- Me complaining
- My infrequent and brief moments of insight and clarity
- Fun adventures around Thailand
My coverage on teaching (the actual reason I am in Thailand) is lacking sufficiently.
A day in the life of a (very) novice teacher
I am on day 12 of teaching, and I seem to really enjoy counting days while in Thailand. Every class I've experienced has been overall pretty productive.
I get to school every day at 7:45, and teach 3-4 classes a day, except Friday where I only teach one (thank the heavens). 4 hours of wrangling pre-teens and teenagers attention is overwhelmingly exhausting. The only thing I can compare it to is a 12+ hour shift working in the food service industry, but in a fraction of the time.
I leave school every day around 4:30pm, unless a monsoon traps us in the building for an extra hour, and collapse in my bed when I get home. The A/C is blasting and I try to just relax. Interestingly enough, I spend a majority of my day sitting at my desk playing on my computer, writing blog posts, or editing photos, but I am still so tired after all of it. I normally fall asleep at 8 or 9pm, once my room is chilly enough for me to wrap myself in a blanket, and wake up again at 6:45am the next day to do it all over again.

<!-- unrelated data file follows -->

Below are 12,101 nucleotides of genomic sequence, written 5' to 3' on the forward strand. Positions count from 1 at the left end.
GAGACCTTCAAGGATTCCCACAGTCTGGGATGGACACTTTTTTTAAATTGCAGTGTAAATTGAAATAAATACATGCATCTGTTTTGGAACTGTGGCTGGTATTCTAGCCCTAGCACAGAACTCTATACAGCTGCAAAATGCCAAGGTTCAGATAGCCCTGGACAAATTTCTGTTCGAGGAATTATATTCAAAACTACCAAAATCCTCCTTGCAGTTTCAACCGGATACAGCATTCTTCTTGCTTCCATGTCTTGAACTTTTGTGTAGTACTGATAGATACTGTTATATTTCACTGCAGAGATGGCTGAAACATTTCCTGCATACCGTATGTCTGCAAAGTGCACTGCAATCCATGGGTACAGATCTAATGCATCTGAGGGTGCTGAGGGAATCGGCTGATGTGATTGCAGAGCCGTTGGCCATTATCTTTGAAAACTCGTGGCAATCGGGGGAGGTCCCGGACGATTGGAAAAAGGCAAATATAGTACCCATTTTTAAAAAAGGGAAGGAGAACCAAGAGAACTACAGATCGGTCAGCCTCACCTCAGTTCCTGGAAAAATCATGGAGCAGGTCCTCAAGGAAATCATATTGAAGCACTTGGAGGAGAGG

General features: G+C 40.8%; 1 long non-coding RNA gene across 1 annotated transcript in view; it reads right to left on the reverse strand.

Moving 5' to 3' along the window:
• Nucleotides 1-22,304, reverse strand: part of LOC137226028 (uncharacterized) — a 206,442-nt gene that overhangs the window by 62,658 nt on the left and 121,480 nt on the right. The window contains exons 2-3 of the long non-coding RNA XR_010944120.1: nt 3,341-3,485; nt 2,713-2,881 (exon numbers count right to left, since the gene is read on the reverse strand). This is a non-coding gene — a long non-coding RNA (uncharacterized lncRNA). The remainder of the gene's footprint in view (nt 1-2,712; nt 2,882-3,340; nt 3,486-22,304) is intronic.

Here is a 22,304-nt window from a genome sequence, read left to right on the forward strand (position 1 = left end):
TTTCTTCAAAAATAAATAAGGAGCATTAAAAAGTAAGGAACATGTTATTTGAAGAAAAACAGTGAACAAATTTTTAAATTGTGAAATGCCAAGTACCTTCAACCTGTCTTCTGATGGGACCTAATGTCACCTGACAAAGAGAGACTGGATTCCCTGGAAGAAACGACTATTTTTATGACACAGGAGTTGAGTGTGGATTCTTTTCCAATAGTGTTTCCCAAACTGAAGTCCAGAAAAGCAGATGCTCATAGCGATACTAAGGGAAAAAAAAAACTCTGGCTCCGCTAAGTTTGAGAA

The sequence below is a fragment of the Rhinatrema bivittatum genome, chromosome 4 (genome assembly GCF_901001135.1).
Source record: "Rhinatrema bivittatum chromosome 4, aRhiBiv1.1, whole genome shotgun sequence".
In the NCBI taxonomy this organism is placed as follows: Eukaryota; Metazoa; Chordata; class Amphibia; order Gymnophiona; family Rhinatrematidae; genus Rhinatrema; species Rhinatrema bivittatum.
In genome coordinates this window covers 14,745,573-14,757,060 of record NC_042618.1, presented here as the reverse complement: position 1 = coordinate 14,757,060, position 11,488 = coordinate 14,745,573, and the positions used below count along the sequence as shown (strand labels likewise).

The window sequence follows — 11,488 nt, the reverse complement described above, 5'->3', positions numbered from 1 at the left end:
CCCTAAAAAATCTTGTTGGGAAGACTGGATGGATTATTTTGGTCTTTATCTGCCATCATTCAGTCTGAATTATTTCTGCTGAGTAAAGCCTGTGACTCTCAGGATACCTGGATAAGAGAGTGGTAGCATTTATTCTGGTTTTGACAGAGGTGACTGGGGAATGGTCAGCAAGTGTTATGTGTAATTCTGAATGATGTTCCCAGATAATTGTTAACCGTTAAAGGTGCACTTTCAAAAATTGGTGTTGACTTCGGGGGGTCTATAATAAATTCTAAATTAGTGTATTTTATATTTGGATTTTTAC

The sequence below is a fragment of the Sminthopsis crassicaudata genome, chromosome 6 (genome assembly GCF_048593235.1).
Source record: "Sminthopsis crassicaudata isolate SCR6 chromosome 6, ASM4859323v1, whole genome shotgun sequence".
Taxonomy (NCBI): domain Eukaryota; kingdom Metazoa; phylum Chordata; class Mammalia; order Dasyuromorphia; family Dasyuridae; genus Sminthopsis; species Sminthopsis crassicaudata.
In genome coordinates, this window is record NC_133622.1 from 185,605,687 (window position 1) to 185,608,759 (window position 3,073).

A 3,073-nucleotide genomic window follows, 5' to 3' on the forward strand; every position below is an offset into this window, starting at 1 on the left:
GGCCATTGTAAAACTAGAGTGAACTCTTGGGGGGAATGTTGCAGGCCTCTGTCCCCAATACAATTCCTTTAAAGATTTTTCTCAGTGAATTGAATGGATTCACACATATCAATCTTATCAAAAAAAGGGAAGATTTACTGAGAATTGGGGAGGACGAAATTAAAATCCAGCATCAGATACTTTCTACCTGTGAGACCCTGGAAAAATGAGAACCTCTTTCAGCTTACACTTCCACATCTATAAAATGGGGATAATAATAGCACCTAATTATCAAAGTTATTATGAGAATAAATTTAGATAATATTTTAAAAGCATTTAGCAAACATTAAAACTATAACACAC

Getting in the swing of things
Comparing my attitude from the first week to this week I've noticed a significant shift. Already my anxiety has diffused towards my lesson planning. Thailand is so different than America because these students honor and respect you no matter what. Not using this to justify not teaching well, but the students will listen to you and respect your "lesson plan" even if you just play games with them for 50 minutes. I have started to understand the Teacher Talking Time ratio, and how blissful it is to have the students propel their learning on their own. This week I have been using an adjective crossword puzzle for the students to complete in pairs, and the team to finish correctly first gets a prize (candy). It makes them work together and talk in English to find out what adjectives would fit appropriately in certain sentences. This proved to be a very successful game, and helped them apply adjective use to sentences and context more than just pointing to something "tall" or "green."It also gave me a break for most of the class to not be talking at them the whole time.
A day at a time
Overall, every day keeps getting better. Occasionally I'll have a day where I get way too hot and that results in me getting very cranky and tired, and I'll sleep for 14 hours. But I'm thankful for the A/C in my room and occasionally in the English department to cool me down. I've given up on looking polished and poised with sweat constantly pouring down my face and neck, small steps in acceptance. I'm thankful that my students are ANGELS compared to some of the horror stories I've heard, and they intently listen to me. I'm thankful my department is very on top of their duties and do a (fairly) good job of telling me about things before hand. All in all, I am very blessed at the school I am at, and I just need to remind myself of that when I'm feeling down. Everything here in Thailand is slowly teaching me a lesson I needed to learn.